The Day After
I Was In Prison
Online Prison Ministry Newsletter
November 21, 2007
Dale S. Recinella, Catholic Lay Chaplain, Florida Death Row and Solitary Confinement
Susan M. Recinella, Clinical Psychologist for mentally ill adults, and Catholic Lay Minister to Families of the Executed

The Day After
By: Dale Recinella

Amendment One passed resoundingly in the November 5 referendum.*

Florida now has the dubious distinction of being the only state in America with the death penalty enshrined in its state constitution. I have received more than a few letters and phone calls in the wake of the elections. The following transcripts an average call.

“Did you see the results? What do you have to say now that you’ve seen the will of the people?”

“The will of the people is not aligned with God’s will. That means we must be an unholy people.”

“What kind of sour grapes is that? Democracy means majority rules. If the people vote for it, then that’s what’s right.”

“I thought you were a conservative?” my questions evidence surprise. “Have you become a liberal since last Tuesday?”

“What are you talking about? Of course I’m a conservative. I always vote conservative.”

“Voting conservative is a political matter. I thought you were a moral conservative. I’m surprised to find out I was wrong.”

“There you go again. What in blazes are you talking about?”

“I’m talking about moral certainty, about objective truth. Moral conservatives, at least to my understanding, have always held the baseline that truth is objective. It is not situational or relative. Truth cannot be decided by referendum. Relative truth is a liberal concept, at least morally.”

“I am not a liberal, and I resent your sour grapes.”

“If you think morality is determined by majority vote, then you are no conservative.”

“I didn’t mean that. I meant that the majority voted for what was right. That’s why Amendment One passed. We are a holy people. We did what was right.”

“Who says that was right? The Catholic Bishops are supposed to be the moral leaders for you and me. They asked us to vote against Amendment One. Are you claiming to be a higher moral authority than the Catholic Bishops of Florida?”

“That’s not a relevant question.”

“For every Catholic in Florida who voted in favor of Amendment One, that is the only relevant question.”

“Who died and left you to be Pope?”

“I’m not the Pope. But since you bring him up, the Pope is also against the death penalty. He has asked us Americans to abandon capital punishment. That seems clearly inconsistent with sticking it in our state constitution. Are you a higher moral authority than the Pope as well?”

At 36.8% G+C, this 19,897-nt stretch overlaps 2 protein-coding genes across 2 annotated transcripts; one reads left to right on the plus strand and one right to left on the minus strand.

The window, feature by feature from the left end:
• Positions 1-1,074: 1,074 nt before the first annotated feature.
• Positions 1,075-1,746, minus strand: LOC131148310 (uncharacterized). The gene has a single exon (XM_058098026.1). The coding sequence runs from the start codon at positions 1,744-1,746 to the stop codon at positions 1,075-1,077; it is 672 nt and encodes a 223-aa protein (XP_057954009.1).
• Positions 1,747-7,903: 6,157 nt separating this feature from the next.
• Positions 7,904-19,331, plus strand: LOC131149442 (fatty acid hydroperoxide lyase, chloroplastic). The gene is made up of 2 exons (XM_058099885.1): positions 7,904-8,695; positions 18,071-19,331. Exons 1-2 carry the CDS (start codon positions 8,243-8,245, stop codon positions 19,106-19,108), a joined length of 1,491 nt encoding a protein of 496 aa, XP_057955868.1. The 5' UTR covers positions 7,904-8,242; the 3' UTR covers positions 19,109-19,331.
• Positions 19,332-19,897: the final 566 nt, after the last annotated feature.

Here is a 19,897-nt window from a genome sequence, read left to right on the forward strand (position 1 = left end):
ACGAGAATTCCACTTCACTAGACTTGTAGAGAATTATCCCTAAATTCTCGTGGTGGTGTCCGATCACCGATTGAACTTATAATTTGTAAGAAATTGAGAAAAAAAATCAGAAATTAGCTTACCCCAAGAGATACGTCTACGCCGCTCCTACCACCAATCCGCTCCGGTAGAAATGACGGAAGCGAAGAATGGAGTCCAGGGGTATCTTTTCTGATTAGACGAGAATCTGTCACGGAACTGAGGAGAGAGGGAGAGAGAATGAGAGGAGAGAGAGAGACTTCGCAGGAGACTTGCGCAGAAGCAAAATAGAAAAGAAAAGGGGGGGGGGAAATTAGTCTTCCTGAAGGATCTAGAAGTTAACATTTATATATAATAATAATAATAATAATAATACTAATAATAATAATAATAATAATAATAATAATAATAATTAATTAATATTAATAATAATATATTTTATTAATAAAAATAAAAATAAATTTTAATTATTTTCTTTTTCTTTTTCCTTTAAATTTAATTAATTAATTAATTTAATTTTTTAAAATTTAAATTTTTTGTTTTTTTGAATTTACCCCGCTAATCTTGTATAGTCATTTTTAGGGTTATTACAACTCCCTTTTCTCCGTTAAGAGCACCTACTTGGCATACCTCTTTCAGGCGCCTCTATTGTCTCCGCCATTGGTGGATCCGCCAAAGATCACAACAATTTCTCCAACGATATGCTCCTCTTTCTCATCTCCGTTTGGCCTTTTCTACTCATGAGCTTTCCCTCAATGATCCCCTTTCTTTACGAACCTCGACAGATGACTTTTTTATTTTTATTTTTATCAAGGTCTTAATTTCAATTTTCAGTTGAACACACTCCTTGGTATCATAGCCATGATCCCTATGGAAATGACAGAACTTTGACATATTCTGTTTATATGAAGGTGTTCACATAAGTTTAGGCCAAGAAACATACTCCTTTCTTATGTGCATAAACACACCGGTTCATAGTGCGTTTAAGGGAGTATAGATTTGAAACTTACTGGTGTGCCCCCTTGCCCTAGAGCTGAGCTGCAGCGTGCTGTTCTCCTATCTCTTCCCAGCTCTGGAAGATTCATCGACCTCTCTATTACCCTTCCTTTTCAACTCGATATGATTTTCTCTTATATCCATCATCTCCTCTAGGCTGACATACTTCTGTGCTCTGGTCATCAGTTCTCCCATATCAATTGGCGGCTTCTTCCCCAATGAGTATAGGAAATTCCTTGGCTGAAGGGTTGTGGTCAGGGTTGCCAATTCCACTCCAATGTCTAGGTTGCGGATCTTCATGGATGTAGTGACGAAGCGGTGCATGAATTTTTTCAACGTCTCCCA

“You don’t speak for God!”

“Do you see what’s going on here, friend? You want to argue with me as though the Church has been silent on this issue. Your argument isn’t with me. Your argument is with the Pope, the Bishops and the Catholic Catechism. You voted for Amendment One but you still want to call yourself a morally conservative Catholic. I don’t think you can do it. As far as I’m concerned, you’ve become a Cafeteria Catholic.”

“You are name calling. I am not a Cafeteria Catholic. I follow all the teachings of the Catholic Church.”

“Except the ones you disagree with—like the Church teaching on the death penalty. In my opinion, that makes you a Cafeteria Catholic.”

There is no response, but the line has not gone dead. It’s time to wrap this call.

“Look, as far as I’m concerned, the Pope, the Bishops and the Catechism express church teaching. And that teaching is my understanding of God’s will. The meaning of the word ‘holy’ is: to be aligned with God’s will. Voting for Amendment One went against that teaching and, therefore, against God’s will. So long as the will of the people of Florida is against the will of God, we are an unholy people. May God have mercy on us.”

*Update: Five years ago, in the statewide referendum of November 2002, Florida approved Amendment One, amending its constitution to insert the death penalty and placing restrictions on any attempts by the State Supreme Court to limit its application.

First published: The Florida Catholic, November 14, 2002 © 2002 Dale S. Recinella & The Florida Catholic. Used with permission. No further reproduction or republication without prior written permission. All rights reserved Used with permission. All rights reserved.
No further reproduction or republication without prior written permission.

I Was In Prison
News & Updates
This ezine is targeted for people involved in prison ministry or in stopping the death penalty, we think you will find helpful information for people who are undecided about capital punishment, for those who have never experienced the inside of a jail or prison, and for those who feel called to participate through prayer and adoration.

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Dale S. Recinella, Catholic Lay Chaplain, Florida Death Row and Solitary Confinement
Susan M. Recinella, Clinical Psychologist for mentally ill adults, and Catholic Lay Minister to Families of the Executed

If you Like this Weekly Ezine - You will love Dale's Book!
Sr. Patricia Proctor
Paperback: 433 pages

Excellent book on the topic!,
June 13, 2005 Nathan Eanes
(Review from

The Biblical Truth about America's Death Penalty is a must-read. It deals with Biblical standards of Capital Punishment and then compares them to the system used in America today. It is the best-researched, most faithful to scripture, and most evenhanded analysis I have ever read concerning the Death Penalty. Whatever your persuasion on the issue, this book will teach you a great deal. Recinella is a trained lawyer and committed Christian who now volunteers part-time on Florida's death row. He thus understands law, the Bible, and the system of execution in America. I challenge anyone who supports the Death Penalty to read this book.

This ezine edited by Sister Patricia Proctor, OSC - Poor Clare Sister
to support the IWasInPrison Outreach